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Phony airbag deployment often used to beef up claim damage: accident reconstruction expert


July 28, 2011   by Canadian Underwriter


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Phony airbag deployment is an increasingly common element of auto fraud, an accident reconstruction expert told an education seminar held in London, Ontario on July 26.
Gord Jenish, president of Jenish Engineering, presented some common signs indicating the fraudulent deployment of airbags at the ISB Canada education seminar, Combat Auto Fraud.
Jenish noted fraudsters commonly tamper with airbags to make them deploy in an effort to suggest serious car damage. The goal is to increase the amount of a possible insurance claim payout.
Jenish’s presentation included a number of slides illustrating a number of suspicious airbag deployments. A key indicator, he noted, is seeing only one airbag deploy, usually on the driver’s side, but not on the other.
“In almost every vehicle, if one stage of the airbag deploys in a collision because it was a command, the other [airbag] will deploy [immediately], or 100 milliseconds later, just to dispose of it,” Jenish observed. “This is so rescue workers aren’t injured by a live airbag stage [involving an airbag] that remains in place after a collision.”
Other telltale signs of airbag tampering include cut wires, heat damage or missing fixtures. Airbag covers can also point to fraudulent deployment.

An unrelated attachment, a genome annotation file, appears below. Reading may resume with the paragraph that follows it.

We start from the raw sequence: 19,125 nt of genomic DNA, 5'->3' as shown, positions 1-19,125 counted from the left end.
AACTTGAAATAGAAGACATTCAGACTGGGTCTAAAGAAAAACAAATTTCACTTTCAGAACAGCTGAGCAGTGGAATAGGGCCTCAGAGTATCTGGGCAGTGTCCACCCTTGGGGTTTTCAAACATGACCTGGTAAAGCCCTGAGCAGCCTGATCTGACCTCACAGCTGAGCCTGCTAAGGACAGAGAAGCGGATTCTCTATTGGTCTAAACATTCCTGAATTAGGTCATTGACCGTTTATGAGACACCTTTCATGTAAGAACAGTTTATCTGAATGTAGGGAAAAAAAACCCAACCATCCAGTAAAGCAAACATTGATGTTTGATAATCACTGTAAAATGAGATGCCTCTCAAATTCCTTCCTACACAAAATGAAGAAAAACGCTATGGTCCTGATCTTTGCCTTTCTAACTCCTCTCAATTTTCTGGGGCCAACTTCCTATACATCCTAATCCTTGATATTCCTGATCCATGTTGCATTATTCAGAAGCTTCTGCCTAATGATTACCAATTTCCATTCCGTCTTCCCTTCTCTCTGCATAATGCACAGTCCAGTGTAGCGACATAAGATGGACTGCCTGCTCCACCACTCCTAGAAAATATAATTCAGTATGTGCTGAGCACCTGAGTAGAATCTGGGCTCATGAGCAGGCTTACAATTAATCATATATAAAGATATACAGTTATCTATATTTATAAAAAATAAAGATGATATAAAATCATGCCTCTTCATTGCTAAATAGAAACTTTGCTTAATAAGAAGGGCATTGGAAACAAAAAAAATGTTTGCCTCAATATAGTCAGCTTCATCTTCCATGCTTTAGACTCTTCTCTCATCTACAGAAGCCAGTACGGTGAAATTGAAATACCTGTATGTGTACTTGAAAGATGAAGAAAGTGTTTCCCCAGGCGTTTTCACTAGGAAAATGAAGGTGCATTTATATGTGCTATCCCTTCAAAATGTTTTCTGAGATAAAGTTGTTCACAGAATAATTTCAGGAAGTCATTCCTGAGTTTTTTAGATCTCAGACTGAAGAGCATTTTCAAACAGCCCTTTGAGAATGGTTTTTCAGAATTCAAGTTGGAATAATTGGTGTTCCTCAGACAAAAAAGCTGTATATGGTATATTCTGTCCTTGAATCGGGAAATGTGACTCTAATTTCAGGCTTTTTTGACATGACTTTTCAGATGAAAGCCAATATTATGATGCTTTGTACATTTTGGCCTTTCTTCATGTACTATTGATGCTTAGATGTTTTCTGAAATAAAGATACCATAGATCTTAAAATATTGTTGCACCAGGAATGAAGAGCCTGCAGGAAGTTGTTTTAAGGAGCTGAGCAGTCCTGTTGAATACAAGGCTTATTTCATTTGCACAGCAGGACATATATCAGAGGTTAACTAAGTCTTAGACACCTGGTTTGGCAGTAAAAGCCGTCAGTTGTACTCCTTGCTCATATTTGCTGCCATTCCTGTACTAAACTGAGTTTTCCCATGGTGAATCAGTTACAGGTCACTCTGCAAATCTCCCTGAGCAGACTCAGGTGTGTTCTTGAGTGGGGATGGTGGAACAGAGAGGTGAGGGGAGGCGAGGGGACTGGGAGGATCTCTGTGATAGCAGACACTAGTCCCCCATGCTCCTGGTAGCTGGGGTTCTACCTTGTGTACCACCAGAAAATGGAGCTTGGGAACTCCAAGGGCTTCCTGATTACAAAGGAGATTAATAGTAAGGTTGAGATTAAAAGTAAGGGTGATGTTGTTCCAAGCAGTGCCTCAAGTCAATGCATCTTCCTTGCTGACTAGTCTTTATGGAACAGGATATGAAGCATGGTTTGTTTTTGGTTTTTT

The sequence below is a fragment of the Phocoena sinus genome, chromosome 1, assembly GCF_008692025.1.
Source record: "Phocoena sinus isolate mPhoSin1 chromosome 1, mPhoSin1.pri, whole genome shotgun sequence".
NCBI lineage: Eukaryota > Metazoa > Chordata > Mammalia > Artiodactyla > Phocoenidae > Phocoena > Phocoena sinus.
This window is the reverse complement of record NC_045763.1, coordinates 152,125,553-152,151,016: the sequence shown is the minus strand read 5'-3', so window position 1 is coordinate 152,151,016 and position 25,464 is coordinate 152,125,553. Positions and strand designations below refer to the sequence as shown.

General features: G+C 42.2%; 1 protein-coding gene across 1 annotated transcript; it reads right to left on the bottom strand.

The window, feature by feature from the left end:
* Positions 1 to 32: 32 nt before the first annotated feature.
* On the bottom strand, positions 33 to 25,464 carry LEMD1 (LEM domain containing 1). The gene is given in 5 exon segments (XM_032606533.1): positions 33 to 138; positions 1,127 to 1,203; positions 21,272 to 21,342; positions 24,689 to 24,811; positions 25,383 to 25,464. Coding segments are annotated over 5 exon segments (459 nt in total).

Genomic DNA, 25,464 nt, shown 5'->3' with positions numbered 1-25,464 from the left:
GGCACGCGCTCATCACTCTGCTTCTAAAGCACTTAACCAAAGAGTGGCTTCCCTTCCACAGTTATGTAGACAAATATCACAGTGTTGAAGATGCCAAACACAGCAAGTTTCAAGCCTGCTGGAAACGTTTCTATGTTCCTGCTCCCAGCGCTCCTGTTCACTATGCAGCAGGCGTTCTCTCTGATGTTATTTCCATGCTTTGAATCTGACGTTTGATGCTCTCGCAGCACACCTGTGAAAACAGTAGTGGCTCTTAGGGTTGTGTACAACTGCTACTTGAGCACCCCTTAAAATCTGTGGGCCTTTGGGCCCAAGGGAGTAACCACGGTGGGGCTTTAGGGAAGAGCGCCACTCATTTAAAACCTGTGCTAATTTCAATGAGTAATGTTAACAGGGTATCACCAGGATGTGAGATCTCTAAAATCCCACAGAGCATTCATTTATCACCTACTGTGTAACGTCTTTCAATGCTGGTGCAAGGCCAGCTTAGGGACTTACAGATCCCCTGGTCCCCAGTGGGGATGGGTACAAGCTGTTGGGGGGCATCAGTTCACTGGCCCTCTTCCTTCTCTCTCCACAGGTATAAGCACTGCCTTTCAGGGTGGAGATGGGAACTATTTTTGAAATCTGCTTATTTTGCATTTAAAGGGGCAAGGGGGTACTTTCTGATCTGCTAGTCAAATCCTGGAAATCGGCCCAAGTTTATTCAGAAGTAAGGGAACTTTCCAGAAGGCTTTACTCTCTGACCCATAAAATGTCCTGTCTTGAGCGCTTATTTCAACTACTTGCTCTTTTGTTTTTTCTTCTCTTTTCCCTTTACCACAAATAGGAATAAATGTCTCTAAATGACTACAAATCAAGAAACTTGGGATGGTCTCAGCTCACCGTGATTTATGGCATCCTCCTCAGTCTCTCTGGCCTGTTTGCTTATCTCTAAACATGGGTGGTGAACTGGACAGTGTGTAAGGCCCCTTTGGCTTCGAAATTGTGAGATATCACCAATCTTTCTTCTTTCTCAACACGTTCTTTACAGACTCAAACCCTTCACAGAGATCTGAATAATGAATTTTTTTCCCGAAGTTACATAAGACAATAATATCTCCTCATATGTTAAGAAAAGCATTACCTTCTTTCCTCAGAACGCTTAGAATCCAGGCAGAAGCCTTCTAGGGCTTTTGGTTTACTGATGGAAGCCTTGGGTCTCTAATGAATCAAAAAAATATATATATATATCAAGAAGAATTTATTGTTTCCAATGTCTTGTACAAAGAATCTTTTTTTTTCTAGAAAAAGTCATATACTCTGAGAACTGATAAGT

Jenish observed airbags release with such force, the airbag covers will often swing upwards and crack the windshield just above the dashboard.
Some fraudsters don’t realize this and the absence of a cracked windshield in the event of an airbag deployment will give them away.
Still others are aware of this and botch the fraud anyway. Jenish told a story in which a fraudster used a hammer to break the windshield in spots that would be damaged in the event that the airbag covers came flying off. Trouble was, the fraudster used the hammer to smash the outside of the windshield, not the inside, an obvious clue to the forensic engineers that the airbag deployment was a fake.
Jenish noted most airbags now come equipped with electronic data recorders (EDR) that can help forensic engineers determine if a fraud has occurred.
For example, he showed one EDR report in which a car, just seconds before the airbag deployed, showed a speed of zero, a throttle reading of zero and yet the brakes were off. The only way this could happen would be for the car to be idling in park,


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